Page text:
The Future of What

It is vital to arouse consciousness around light-producing and capitalist constructs, and action through and within darkness engenders such possibilities. But the aforementioned dark traits and approaches must not be considered exclusively as an outsider endeavor. Being an outsider is passé because light-producing constructs can easily whitewash and isolate the message or entity of the outsider. We are stuck under capitalism, and designers are more often than not forced to work under problematic corporations for financial needs. Therefore, as capitalism forces designers to be insiders, such roles need to embraced for their ability to confront hierarchy and power and destroy plans for marginalization. Embrace the fact that such roles, especially as a collective, are unavoidable to the end goals of capitalism. When it comes to molding the future, the question of “what if” is less powerful than the question of “what now.” We must not mistake our talk of alternative art spaces and thinking as our only means of political action. Such marginal spaces are safe harbors for us to collect ourselves in, but the cracks within capitalist decay are the autonomous zones for us to irrupt our oozing initiatives.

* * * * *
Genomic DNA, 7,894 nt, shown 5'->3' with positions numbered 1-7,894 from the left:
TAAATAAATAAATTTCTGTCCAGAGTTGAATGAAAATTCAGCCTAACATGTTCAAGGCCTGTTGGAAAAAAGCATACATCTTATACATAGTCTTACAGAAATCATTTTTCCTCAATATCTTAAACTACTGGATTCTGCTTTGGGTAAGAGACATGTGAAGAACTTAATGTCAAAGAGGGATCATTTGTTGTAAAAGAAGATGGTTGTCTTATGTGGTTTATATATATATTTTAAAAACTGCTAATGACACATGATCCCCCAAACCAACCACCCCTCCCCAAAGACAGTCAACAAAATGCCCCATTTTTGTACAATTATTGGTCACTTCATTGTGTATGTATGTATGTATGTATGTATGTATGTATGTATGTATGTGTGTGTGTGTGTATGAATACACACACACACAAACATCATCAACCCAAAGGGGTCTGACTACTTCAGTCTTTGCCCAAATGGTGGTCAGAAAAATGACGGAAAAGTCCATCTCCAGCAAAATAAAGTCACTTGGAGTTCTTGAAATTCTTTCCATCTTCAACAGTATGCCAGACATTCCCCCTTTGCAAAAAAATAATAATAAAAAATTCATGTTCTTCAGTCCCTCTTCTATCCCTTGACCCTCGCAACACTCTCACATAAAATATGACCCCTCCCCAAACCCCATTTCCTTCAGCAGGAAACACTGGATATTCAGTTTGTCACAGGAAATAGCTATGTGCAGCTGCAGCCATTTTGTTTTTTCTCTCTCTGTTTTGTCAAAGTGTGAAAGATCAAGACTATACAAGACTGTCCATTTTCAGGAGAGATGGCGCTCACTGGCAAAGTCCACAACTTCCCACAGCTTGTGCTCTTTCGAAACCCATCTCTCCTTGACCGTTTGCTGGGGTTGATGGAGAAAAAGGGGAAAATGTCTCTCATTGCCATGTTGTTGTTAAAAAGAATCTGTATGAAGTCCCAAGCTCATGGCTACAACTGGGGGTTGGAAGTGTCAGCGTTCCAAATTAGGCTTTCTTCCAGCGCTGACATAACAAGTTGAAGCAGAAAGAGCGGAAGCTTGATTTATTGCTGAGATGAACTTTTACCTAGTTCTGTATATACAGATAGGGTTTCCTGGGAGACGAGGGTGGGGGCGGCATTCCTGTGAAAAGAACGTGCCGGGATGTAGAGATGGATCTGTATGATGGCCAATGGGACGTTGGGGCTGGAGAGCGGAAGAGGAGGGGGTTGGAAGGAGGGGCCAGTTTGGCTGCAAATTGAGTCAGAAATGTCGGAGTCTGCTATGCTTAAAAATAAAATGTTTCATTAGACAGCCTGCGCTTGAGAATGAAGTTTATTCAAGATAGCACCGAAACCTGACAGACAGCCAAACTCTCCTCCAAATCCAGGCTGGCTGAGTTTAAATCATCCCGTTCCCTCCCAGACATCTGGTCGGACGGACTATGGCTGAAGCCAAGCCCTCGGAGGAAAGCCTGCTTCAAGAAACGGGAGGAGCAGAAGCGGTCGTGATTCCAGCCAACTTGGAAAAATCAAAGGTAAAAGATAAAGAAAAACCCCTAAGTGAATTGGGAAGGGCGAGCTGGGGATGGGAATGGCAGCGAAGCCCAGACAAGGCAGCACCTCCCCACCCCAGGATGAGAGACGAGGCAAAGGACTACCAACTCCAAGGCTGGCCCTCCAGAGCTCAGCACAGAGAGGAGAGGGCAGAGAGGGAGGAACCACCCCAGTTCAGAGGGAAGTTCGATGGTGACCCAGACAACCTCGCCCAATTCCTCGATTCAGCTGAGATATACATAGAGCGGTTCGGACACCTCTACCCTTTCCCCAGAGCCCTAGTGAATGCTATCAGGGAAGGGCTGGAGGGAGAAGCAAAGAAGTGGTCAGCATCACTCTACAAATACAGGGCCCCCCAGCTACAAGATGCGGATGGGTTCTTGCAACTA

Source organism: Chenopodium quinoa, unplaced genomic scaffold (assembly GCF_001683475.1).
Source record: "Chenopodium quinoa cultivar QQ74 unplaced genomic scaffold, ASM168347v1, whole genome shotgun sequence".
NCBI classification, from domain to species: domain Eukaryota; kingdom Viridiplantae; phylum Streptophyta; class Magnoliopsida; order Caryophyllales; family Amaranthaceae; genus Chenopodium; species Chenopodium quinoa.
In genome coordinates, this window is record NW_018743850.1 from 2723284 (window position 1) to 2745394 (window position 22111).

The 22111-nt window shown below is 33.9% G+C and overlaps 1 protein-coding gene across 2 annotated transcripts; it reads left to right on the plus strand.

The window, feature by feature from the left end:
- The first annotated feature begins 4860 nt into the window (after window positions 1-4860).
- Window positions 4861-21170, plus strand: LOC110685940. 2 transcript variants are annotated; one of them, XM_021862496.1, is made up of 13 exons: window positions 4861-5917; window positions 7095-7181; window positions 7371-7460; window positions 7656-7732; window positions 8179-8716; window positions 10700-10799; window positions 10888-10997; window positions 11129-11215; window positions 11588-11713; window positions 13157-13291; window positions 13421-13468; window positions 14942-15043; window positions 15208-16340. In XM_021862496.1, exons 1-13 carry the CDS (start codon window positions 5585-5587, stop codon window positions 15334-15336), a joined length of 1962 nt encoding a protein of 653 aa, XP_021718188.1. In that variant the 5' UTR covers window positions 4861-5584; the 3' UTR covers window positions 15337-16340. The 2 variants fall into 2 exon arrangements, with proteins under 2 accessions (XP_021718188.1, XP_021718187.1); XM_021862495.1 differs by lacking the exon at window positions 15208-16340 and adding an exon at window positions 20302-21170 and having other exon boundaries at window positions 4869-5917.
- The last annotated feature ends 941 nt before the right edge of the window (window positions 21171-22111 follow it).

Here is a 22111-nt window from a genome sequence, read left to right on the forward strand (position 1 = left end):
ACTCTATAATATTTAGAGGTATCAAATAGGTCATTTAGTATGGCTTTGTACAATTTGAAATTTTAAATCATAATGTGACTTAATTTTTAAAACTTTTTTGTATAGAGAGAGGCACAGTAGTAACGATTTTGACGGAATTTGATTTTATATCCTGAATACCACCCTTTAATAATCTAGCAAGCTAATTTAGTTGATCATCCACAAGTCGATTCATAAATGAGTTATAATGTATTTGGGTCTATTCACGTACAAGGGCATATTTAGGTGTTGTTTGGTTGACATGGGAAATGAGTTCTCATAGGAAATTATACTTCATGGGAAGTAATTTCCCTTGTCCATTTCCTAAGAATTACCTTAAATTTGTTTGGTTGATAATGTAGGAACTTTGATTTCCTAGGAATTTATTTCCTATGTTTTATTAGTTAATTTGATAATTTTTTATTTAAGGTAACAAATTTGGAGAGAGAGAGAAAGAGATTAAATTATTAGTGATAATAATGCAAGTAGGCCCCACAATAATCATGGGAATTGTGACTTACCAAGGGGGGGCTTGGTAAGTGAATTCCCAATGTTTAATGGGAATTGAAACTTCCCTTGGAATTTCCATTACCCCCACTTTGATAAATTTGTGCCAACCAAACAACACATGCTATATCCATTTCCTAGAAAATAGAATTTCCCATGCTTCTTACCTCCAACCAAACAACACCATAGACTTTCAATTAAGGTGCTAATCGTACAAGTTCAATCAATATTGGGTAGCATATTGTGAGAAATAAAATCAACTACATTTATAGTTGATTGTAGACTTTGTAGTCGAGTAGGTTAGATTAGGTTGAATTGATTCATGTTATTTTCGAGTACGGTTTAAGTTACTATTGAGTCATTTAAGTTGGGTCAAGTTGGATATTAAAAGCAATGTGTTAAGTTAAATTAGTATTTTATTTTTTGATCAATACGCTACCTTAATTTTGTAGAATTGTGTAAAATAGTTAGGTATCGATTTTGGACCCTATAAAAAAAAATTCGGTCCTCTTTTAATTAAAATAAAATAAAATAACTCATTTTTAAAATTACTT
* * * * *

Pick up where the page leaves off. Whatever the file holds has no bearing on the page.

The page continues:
The work of designers should be a space that allows us to lose ourselves in each other, drifting from one convergence to another. And in the simplest of terms, esotericism is the driving force that leads us to those connections. Generality does not. I’m not proposing to use specific imagery or language, political or otherwise, to coalesce masses since actions will always speak louder than words.12 We as people, as a society, are culture makers, and designers are simply people with the awareness to formulate that culture into something visually coherent. The design mentality of designing for someone or something more often than not creates elitist, exclusive, and homogenized “solutions.” Only when we consider design as an “expression of ideas and as language”—capturing feelings of “pleasure, desire, [and] uselessness” as the encouragement to walk “through the world with your eyes open”—can we begin to engender possibilities of designing with others.13 Rather than relying on light-producing empathy—whose passivity to simply recognize a situation or feeling may subconsciously absolve us of responsibility or urgency to take action—designing with others is how we access dark-centric compassion to give weight and value to personal or societal concerns. Combined with the pulsing interzones of various subcultures, our senses swell and lead us to ask questions, particularly about the present, in order to better address the future of spaces, objects, identities, semiotics, and semantics. With our everyday occurrences, activities, and affections configured as vulnerable graphic entanglements, solidarity will no longer equal conformity.